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Re: Pullman as a writer

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  • Jason Fisher
    Sara, I m not trying to be argumentative, believe me, but ... ... You really feel his writing is bad enough (and consistently so) to render this judgment so
    Message 1 of 2 , Dec 14, 2007
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      Sara,

      I'm not trying to be argumentative, believe me, but ...

      > I'm not replying to anyone in particular, but I can't let
      > this thread go by without noting that Pullman is a
      > lousy writer.

      You really feel his writing is bad enough (and consistently so) to render this judgment so flatly? If so, I have to cordially disagree. I *will* agree -- without reservation -- that the two examples you cited are pretty bad. But of course, all writers are capable of occasional weak, boring, or purple passages. You could find examples in Lewis and Tolkien, too. Not to mention, there's a whole spectrum of tastes -- and distastes -- of readers. Most of Pullman's writing (to me) is much better than average. Moreover, I think he moves between different styles of dialog quite well -- from the elevated style of Lord Asriel and the Jordan Scholars, to the precious diction of Mrs. Coulter, to the urchin-slang of Lyra and the gyptian children, to the drawl of Lee Scoresby, and so on. His narrative and expository passages are much better than those of most popular writers, I think, and of course, as you say, his imagination makes quite an impression. And the
      Whitbread Awards* seem to agree (not to say that awards committees are infallible).

      > Another example: having so much to explain as the
      > story nears the end, he is reduced to writing, "It turned
      > out that ...". Well and good, but then on the very next
      > page he can't think of anything different to say, so we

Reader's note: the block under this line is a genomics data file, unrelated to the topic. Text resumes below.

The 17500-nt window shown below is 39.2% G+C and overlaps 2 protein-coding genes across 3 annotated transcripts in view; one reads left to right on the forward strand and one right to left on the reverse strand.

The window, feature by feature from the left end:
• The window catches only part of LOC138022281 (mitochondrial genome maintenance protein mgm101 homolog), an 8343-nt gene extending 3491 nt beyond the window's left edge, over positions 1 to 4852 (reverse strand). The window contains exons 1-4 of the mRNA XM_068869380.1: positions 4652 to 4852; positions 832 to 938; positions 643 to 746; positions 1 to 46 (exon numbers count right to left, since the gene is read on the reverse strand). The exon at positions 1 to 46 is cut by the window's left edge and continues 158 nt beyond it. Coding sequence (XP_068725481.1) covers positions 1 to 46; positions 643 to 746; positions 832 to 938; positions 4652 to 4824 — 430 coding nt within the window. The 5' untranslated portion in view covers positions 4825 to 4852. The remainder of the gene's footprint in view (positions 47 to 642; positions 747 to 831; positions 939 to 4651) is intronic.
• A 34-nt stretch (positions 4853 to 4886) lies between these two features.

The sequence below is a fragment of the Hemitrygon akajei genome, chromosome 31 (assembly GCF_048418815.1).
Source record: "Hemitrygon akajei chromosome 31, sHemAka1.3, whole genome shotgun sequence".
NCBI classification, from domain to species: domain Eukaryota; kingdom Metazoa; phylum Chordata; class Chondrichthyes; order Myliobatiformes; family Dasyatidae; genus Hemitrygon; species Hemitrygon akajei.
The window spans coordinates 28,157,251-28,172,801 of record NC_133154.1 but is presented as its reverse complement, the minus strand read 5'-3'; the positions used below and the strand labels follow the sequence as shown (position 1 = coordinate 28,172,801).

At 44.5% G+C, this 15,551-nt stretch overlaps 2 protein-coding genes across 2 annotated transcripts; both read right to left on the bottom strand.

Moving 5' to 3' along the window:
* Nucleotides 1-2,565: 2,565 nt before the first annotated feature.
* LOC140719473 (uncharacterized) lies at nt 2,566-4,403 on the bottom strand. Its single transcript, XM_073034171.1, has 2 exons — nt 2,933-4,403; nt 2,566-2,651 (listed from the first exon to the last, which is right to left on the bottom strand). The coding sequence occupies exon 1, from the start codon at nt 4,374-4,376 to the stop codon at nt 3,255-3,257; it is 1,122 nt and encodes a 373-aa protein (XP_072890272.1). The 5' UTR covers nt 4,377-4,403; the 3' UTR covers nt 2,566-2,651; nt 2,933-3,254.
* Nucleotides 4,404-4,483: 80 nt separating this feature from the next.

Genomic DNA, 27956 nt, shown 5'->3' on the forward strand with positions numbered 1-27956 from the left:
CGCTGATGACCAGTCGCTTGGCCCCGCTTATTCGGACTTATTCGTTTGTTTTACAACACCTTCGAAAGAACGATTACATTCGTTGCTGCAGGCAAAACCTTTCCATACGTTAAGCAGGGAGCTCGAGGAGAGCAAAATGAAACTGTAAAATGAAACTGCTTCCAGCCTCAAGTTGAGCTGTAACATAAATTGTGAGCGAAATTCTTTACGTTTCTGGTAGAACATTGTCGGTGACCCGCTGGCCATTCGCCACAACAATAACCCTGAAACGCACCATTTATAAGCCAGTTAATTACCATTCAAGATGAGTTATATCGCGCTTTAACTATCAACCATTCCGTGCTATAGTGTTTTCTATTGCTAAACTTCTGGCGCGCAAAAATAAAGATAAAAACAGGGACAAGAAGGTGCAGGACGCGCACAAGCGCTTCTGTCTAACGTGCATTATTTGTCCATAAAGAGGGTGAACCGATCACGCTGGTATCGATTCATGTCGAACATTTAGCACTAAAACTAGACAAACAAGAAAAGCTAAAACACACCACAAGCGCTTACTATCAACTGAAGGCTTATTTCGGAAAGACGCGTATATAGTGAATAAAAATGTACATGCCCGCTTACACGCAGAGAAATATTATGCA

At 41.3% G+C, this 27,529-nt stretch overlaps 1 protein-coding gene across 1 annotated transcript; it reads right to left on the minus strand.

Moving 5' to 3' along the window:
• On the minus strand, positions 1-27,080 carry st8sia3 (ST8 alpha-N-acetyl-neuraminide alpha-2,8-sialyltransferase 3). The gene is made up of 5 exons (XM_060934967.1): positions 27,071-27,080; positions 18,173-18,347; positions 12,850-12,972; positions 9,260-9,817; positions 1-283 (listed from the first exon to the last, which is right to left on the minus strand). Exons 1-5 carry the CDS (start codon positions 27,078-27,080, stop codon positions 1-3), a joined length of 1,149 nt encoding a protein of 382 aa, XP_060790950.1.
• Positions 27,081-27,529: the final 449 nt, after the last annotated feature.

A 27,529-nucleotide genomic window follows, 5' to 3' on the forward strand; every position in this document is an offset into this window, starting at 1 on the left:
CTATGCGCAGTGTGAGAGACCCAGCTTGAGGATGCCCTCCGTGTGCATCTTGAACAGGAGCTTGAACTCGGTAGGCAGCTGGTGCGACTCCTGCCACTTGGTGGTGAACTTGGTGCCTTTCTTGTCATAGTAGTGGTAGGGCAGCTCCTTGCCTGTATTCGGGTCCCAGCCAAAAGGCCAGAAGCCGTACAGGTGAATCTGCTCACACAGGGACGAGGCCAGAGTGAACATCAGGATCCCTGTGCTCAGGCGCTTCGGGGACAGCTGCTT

> read another, "It turned out that ..."

      An editor should have spotted this. We're all capable of such lapses. But I agree it's rather lame in a published book.

      Jason


      * Now called the Costa Awards -- which is amusing, since by pure coincidence the Costas are a gyptian family in HDM.
    • Sara Ciborski
      You are right. His writing is not consistently bad, just uneven. But enough so that I for one cannot engage imaginatively in his universe. Sara
      Message 2 of 2 , Dec 14, 2007
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        You are right. His writing is not consistently bad, just uneven. But
        enough so that I for one cannot engage imaginatively in his universe.
        Sara

        Jason Fisher wrote:
        > Sara,
        >
        > I'm not trying to be argumentative, believe me, but ...
        >
        >
        >> I'm not replying to anyone in particular, but I can't let
        >> this thread go by without noting that Pullman is a
        >> lousy writer.
        >>
        >
        > You really feel his writing is bad enough (and consistently so) to render this judgment so flatly? If so, I have to cordially disagree. I *will* agree -- without reservation -- that the two examples you cited are pretty bad. But of course, all writers are capable of occasional weak, boring, or purple passages. You could find examples in Lewis and Tolkien, too. Not to mention, there's a whole spectrum of tastes -- and distastes -- of readers. Most of Pullman's writing (to me) is much better than average. Moreover, I think he moves between different styles of dialog quite well -- from the elevated style of Lord Asriel and the Jordan Scholars, to the precious diction of Mrs. Coulter, to the urchin-slang of Lyra and the gyptian children, to the drawl of Lee Scoresby, and so on. His narrative and expository passages are much better than those of most popular writers, I think, and of course, as you say, his imagination makes quite an impression. And the
        > Whitbread Awards* seem to agree (not to say that awards committees are infallible).
        >
        >
        >> Another example: having so much to explain as the
        >> story nears the end, he is reduced to writing, "It turned
        >> out that ...". Well and good, but then on the very next
        >> page he can't think of anything different to say, so we
        >> read another, "It turned out that ..."
        >>
        >
        > An editor should have spotted this. We're all capable of such lapses. But I agree it's rather lame in a published book.
        >
        > Jason
        >
        >
        > * Now called the Costa Awards -- which is amusing, since by pure coincidence the Costas are a gyptian family in HDM.
        >
        >
        > The Mythopoeic Society website http://www.mythsoc.org
        > Yahoo! Groups Links
        >
        >
        >
        >
        >
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